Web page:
Strategies to Reduce Taxation of Retirement Withdrawals and Appreciated Assets
Tax reduction can be a powerful investment strategy. Let’s review some strategies that taxpayers might use to get more out of their hard-earned savings.
Passing IRAs to heirs in the form of inherited IRAs might allow for lower income taxation if the heir withdraws the money at a lower income tax rate. Note that heirs can often elect to receive the IRA distributions over their remaining life rather than all at once – allowing years of deferred taxation on the balances.
Donation of up to $100,000 of IRAs directly to charity each year has been allowed in recent years for taxpayers 70.5 years old or older. Note that a major problem with donating IRAs prior to age 70.5 (or cashing them in and donating the cash to charity) is that the income recognized will not typically be fully offset by deductions to charitable contributions due to the increasing tax provisions that dilute the value of deductions.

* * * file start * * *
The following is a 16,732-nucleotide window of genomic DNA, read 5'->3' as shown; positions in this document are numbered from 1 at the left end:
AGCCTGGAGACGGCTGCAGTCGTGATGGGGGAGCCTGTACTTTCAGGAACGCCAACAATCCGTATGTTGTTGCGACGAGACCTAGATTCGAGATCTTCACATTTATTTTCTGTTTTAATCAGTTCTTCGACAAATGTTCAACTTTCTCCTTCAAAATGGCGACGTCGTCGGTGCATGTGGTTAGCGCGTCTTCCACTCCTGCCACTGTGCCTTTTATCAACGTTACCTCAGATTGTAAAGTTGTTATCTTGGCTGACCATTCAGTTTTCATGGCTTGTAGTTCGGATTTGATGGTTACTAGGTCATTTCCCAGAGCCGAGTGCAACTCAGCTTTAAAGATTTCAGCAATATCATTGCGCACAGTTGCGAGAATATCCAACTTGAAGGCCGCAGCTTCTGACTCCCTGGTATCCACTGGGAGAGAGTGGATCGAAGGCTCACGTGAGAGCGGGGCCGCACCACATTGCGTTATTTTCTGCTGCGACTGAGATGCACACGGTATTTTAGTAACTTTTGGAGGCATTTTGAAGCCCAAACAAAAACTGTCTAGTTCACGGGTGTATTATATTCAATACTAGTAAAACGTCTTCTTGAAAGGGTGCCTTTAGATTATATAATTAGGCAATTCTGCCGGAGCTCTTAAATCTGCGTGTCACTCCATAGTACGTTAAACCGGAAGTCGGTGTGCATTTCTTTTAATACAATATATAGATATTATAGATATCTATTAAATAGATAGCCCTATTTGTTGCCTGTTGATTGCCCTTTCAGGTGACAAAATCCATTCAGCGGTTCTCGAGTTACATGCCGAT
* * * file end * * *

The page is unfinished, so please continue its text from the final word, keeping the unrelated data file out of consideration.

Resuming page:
A dollar of appreciated assets is worth less than $1 due to the income taxes on their sale. But reducing the effect of their taxation is usually a little easier than reducing the taxation of retirement assets. One way to avoid the income tax on appreciated assets is to pass the assets through one’s estate (causing the cost basis to step up). Investors can borrow against appreciated assets in the meantime to meet cash needs.
Charitable contributions of long-term appreciated assets make a lot more sense than contributions of cash. An investor donating an appreciated security can generate tax deductions for the full market value while avoiding recognition and taxation of the accrued profit.
Biltmore Capital Advisors is NOT an accounting firm. For specific advice regarding taxes, please consult your tax advisor.